Recommendations encourage that patients should be weaned off JAK inhibitors before starting a second-line agent or overlap two JAK inhibitor treatment, and possibly using, steroid cover. Sufficient time for adequate exposure and optimal dosing needs to be ensured before assessing response to second-line agent.
A study by Palandri et al., examining the outcome of patients with MF after ruxolitinib treatment on 442 patients, at a median follow-up of 30.5 months, reported 20% of patients died while receiving ruxolitinib and 48% had discontinued. The median survival of patients who had discontinued ruxolitinib (n = 171) was 22.6 months. Patients who received another JAK inhibitor or investigational agent after discontinuation because of intolerance or resistance had a better survival rates compared with patients who received subsequent therapies with drugs such as danazol or hydroxycarbamide, indicating the importance of appropriate treatment sequence. Similar observations were made in the 5-year analyses of COMFORT-1 and COMFORT-2 studies, which showed 72% and 73% of patients randomized to ruxolitinib had discontinued, respectively.
A phase I/II study examining 107 patients with MF found 86 patients had discontinued ruxolitinib after a median follow-up of 79 months and median survival after discontinuation was 14 months. This study found patients with clonal evolution or thrombocytopenia (platelets < 100 × 109/L) at discontinuation had a poor prognosis.
Definitions of JAK inhibitor failure fluctuates across clinical trials, therefore establishing practical criteria, that factors in dose optimization, is crucial to enhance patient-individualized response.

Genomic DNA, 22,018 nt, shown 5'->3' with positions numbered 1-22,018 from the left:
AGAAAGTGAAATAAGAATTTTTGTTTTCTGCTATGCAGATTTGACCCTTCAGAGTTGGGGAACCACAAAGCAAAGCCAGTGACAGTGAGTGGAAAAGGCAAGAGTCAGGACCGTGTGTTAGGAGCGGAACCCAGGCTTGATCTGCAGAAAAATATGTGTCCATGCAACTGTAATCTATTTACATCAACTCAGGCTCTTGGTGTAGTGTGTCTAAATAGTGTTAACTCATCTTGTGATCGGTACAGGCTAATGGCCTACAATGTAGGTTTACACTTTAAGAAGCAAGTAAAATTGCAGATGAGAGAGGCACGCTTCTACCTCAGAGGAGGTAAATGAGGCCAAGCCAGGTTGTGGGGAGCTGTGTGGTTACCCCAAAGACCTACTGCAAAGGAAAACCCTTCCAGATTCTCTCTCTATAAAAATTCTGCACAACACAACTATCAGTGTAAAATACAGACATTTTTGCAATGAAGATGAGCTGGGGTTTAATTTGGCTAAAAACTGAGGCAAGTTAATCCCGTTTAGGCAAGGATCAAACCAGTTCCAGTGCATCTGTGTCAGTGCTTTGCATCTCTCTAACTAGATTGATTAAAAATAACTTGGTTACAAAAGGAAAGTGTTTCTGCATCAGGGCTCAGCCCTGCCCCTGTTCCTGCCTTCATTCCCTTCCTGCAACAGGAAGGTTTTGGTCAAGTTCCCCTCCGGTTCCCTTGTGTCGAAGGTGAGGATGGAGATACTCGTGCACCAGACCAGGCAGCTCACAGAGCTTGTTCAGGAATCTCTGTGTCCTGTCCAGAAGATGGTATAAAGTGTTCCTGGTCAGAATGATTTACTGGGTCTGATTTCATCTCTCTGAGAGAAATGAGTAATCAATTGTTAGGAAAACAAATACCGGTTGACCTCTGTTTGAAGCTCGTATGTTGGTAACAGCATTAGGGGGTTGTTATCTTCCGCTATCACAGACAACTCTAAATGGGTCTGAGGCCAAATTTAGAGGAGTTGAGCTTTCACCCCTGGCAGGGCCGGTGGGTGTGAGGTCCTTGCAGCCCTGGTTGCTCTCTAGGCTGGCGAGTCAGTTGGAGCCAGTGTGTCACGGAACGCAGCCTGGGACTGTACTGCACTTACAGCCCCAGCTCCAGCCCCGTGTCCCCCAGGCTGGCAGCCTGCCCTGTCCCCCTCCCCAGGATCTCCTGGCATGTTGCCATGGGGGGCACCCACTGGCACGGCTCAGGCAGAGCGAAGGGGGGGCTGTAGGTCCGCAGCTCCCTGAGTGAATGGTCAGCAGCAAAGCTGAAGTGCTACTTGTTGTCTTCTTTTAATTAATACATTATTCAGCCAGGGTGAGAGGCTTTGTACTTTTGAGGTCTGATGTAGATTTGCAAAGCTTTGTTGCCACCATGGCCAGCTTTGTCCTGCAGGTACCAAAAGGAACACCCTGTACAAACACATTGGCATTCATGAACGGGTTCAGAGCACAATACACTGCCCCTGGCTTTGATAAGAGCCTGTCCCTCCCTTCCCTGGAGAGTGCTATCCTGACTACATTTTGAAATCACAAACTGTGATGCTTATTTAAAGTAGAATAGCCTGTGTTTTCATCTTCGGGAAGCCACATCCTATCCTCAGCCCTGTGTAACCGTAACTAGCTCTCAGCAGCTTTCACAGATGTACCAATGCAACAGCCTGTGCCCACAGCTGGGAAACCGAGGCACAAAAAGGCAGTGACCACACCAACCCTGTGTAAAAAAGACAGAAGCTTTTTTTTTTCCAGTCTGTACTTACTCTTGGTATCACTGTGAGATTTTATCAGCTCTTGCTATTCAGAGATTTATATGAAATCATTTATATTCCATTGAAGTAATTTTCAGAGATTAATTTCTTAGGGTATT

Definitions are based on JAKARTA-2 reanalyses
Comparisons across different clinical trials regarding the management of treatment-emergent adverse events remain difficult as treatment strategies differ. The balance between acceptable low platelet count and sufficient clinical response is also yet to be defined as both ruxolitinib and fedratinib are associated with hematological toxicities, particularly anemia and thrombocytopenia. The two landmark JAKARTA studies analyses indicate that fedratinib may confer greater suitability to patients with baseline platelet counts of < 100 × 109/L and splenic volume reduction were similar in patients with platelets < or > 100 × 109/L. Also, discontinuation or dose alteration because of Grade 3–4 thrombocytopenia were uncommon.
It is yet to be elucidated if the enhanced JAK2 specificity of fedratinib will impact rates of non-melanoma skin cancers and infectious complications seen with ruxolitinib treatment. However, it is currently known that fedratinib is associated with low-grade gastrointestinal toxicity and has a black-box warning for thiamine deficiency and encephalopathy; these factors may influence physician choice of frontline treatment and the timing of therapeutic switch.
Although the approval of the two JAK inhibitors in MF is fortunate, there is a need to establish practice guidelines and summaries of product characteristics. Recommendations should be able to translate into clinical practice and be personalized to the patient’s clinical status, line of therapy, and comorbidities.